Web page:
I have zero patience for “Zero Hour”

It's the silliest new show of the season!

Topics: zero hour, TV, Television,

I have zero patience for "Zero Hour" Anthony Edwards in "Zero Hour" (Credit: ABC)

“Zero Hour,” which premieres tonight on ABC, has the distinction of being the silliest drama to premiere since the new TV season started back in September. It’s so silly that watching filled me with pity and awe: This show, a show that’s all the mumbo-jumbo, nonsense conspiracy elements of “Alias,” a bootleg version of a “Twilight Zone” episode that’s going to be dragged out over some 13 episodes, is what ABC wants to air? Why? To make Anthony Edwards (“ER”) deliver lines that would make a soap opera blush? To not let audiences down the way “Lost” did because it clearly makes no sense from the very start? Hapless, feckless, goofy, dumb: Take your pick of adjectives, that is “Zero Hour.”

“Zero Hour” begins with a deadly-serious voiceover of a ponderous limerick: “Twelve is divine. Twelve is both the beginning and the end of time.” Tell us how you really feel about the number 12, show! (There is not a man with 12 fingers in the pilot, but even money says one is coming.) It’s Hitler-era Germany and some Rosicrucians, “a secret sect of Christian mystics,” are seriously concerned that a “prophecy” about “end times” is coming true. See, the Nazis have figured out how to create life, and you can tell because they have made an adorable baby who has milky white devil eyes. To prevent the end of the world, the Rosicrucians, gathered in a church, decide they must “preserve that thing that lies in the tunnel beneath us,” a big ol’ something in an enormous body bag that’s been stowed in the sewers and can either prevent or bring about the “zero hour.” The Rosicrucians promptly haul it up and put it on a truck, right before the Nazis come in and shoot the place, the Rosicrucians, and a statue of Jesus, up.  Were this show to last more than three episodes, which it shouldn’t, the body bag will prove to hold a crucifix, the fountain of youth, an alien, a space ship, an enormous clock, a golem, a Rambaldi device, etc.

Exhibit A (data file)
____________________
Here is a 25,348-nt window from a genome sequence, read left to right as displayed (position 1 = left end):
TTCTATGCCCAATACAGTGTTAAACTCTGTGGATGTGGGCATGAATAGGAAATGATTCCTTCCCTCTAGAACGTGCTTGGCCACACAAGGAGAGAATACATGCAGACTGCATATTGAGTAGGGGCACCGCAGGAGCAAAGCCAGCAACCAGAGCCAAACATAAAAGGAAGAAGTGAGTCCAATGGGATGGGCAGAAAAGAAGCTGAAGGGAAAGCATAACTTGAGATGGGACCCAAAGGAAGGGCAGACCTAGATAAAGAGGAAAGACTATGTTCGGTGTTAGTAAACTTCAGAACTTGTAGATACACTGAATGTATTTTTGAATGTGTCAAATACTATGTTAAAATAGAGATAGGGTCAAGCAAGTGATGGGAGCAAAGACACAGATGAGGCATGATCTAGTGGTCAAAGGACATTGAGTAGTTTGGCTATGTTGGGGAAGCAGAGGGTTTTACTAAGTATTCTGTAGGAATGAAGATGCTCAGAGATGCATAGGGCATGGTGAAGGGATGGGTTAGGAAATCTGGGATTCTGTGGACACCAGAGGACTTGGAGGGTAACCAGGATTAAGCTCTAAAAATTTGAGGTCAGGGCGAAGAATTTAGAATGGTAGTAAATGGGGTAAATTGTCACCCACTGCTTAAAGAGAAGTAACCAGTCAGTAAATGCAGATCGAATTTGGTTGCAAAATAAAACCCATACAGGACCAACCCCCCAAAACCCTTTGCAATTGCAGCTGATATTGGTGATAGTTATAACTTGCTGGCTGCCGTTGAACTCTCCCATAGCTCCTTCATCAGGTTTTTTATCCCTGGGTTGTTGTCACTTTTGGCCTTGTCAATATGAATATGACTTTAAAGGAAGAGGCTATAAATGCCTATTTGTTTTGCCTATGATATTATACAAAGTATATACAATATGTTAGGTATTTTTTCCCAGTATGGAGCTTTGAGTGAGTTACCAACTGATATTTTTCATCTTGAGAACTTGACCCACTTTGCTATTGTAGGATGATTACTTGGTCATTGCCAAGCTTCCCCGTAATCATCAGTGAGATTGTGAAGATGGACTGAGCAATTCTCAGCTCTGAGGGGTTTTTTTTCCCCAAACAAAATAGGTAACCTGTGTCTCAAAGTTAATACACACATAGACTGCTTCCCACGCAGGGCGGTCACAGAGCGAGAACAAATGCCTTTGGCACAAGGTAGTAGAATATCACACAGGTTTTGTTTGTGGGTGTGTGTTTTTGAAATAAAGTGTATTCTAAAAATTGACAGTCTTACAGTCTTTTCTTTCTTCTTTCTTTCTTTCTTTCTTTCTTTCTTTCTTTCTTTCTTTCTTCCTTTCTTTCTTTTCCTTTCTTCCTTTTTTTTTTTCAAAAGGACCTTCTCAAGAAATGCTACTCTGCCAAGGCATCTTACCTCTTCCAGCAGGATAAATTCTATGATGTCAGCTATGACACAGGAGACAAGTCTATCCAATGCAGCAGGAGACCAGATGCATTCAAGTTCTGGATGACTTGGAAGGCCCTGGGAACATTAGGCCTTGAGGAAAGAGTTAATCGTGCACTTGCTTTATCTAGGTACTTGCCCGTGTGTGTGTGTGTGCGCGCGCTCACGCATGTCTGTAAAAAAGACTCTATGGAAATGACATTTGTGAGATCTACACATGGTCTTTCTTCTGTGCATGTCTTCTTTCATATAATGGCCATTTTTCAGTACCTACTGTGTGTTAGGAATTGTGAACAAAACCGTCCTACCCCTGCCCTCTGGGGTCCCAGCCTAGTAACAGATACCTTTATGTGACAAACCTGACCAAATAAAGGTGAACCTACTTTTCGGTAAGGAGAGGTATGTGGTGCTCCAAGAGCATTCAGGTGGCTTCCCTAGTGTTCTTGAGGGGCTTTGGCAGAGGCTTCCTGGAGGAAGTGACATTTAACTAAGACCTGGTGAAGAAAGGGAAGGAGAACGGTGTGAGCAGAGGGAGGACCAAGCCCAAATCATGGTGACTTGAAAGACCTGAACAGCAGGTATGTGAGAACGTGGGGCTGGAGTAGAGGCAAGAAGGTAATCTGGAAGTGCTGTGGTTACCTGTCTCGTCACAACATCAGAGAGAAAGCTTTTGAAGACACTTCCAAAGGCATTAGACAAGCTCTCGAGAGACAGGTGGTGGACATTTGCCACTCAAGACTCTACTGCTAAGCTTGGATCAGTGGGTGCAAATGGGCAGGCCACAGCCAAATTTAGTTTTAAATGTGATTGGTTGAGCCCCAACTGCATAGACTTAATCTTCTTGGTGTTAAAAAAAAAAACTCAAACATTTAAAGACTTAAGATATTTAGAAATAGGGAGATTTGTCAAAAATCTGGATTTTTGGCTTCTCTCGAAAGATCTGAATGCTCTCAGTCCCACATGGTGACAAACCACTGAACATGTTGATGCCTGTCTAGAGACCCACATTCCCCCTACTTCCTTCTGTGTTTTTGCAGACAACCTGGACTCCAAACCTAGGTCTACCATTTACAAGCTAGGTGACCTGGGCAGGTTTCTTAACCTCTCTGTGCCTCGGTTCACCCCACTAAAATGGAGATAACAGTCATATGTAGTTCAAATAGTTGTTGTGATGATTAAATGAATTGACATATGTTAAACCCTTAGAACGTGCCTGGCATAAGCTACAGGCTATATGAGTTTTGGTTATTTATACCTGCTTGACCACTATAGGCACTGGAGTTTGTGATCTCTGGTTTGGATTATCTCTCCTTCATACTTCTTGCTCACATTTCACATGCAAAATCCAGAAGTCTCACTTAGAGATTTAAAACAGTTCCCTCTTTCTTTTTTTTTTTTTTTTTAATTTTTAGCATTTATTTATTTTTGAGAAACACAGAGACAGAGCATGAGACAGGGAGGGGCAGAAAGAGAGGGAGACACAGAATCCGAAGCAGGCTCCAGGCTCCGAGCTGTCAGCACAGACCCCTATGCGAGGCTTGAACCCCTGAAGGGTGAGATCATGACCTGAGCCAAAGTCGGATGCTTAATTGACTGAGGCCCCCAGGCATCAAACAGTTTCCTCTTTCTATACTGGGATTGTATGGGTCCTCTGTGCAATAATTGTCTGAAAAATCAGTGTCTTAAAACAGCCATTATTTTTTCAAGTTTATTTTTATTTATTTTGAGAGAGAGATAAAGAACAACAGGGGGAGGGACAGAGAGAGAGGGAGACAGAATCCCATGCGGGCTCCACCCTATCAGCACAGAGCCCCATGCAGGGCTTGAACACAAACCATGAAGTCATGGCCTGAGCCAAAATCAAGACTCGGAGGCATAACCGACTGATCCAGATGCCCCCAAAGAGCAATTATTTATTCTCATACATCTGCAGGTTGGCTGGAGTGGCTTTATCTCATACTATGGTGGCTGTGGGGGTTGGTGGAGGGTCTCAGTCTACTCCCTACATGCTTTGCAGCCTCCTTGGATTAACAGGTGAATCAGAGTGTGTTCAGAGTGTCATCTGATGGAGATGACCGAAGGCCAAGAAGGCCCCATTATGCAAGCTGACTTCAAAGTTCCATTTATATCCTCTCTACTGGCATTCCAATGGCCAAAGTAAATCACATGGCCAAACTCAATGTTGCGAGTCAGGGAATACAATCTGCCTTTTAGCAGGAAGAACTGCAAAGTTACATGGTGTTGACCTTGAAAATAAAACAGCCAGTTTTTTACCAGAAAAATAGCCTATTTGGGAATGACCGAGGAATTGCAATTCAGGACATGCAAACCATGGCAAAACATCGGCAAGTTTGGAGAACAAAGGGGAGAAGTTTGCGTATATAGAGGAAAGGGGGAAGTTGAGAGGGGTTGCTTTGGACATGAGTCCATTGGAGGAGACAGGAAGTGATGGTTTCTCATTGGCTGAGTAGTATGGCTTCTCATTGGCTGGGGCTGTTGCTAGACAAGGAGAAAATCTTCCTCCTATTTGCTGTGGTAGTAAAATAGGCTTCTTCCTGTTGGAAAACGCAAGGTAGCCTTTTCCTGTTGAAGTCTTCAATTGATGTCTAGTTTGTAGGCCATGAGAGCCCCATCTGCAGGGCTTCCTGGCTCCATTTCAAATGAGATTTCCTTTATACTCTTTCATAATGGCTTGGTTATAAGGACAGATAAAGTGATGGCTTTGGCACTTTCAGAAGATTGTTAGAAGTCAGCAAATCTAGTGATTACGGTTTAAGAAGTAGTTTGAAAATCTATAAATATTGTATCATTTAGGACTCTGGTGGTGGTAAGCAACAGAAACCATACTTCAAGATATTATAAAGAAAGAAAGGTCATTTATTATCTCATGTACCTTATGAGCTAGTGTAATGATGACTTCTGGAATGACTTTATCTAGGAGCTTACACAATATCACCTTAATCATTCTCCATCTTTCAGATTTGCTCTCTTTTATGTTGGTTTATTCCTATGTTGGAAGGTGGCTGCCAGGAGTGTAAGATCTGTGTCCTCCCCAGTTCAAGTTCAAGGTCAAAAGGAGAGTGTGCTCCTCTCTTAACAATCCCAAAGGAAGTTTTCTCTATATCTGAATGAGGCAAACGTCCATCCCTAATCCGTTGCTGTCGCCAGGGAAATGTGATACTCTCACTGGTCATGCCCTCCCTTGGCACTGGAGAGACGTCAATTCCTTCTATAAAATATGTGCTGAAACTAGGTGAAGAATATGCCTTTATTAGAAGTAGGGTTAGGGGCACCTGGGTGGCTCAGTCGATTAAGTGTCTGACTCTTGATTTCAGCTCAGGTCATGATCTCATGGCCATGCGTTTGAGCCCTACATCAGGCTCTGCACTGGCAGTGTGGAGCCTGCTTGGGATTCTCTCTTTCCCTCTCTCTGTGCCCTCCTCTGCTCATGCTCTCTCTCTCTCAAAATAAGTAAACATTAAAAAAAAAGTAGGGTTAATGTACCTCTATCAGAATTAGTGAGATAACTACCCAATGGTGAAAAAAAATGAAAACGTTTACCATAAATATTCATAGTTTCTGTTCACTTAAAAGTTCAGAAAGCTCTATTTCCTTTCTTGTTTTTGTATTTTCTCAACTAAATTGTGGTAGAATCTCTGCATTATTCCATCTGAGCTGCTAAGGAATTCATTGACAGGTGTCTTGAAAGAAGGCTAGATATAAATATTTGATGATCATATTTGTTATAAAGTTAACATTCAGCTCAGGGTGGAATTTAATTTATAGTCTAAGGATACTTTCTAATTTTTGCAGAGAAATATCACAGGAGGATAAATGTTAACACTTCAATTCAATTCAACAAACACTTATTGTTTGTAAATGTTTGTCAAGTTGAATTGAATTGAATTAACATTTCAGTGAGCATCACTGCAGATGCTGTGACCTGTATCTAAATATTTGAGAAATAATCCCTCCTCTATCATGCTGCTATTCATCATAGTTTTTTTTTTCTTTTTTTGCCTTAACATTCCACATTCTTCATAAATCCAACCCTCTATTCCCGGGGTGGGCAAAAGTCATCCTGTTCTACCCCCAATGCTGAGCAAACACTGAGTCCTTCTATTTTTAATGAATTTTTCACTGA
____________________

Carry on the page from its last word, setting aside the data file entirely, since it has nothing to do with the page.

We then jump to the future, where Hank Galiston (Anthony Edwards) and his wife (Jacinda Barrett) are walking through a street fair in Dumbo, all smoochy-moochy. Hank runs a supernatural magazine, but not, like, a crazy one: When his young, gung-ho staffers suggest a story about werewolves, Hank lectures them about how there’s really a medical condition to explain these particular werewolves, so, dig deeper! His wife fixes clocks and has the misfortune of buying a really old one made by the Rosicrucians, one of a set of 12, which contain clues on how to hunt down that mysterious body bag. She is promptly abducted by a super-bad terrorist dude/maybe antichrist looking for the clock, and thus looking to bring about end times again, but Hank and his employees find it instead. Obviously, there is a tiny diamond in the clockworks that has a map engraved on it. By the end of the episode, Hank and an FBI agent are in a WWII-era Nazi U-Boat above the Arctic Circle having their minds blown by a plot twist involving cloning and 12 new apostles and eternal life and Anthony Edwards wearing a swastika. Be assured, this glosses many other insensible things, first among them the really obvious, painful dialogue.

In some world, this show would just embrace how utterly ridiculous it is and be camp: Instead, it is serious. In a just world the zero hour for “Zero Hour” would be nigh, like next week.

Willa Paskin

Willa Paskin is Salon's staff TV writer.

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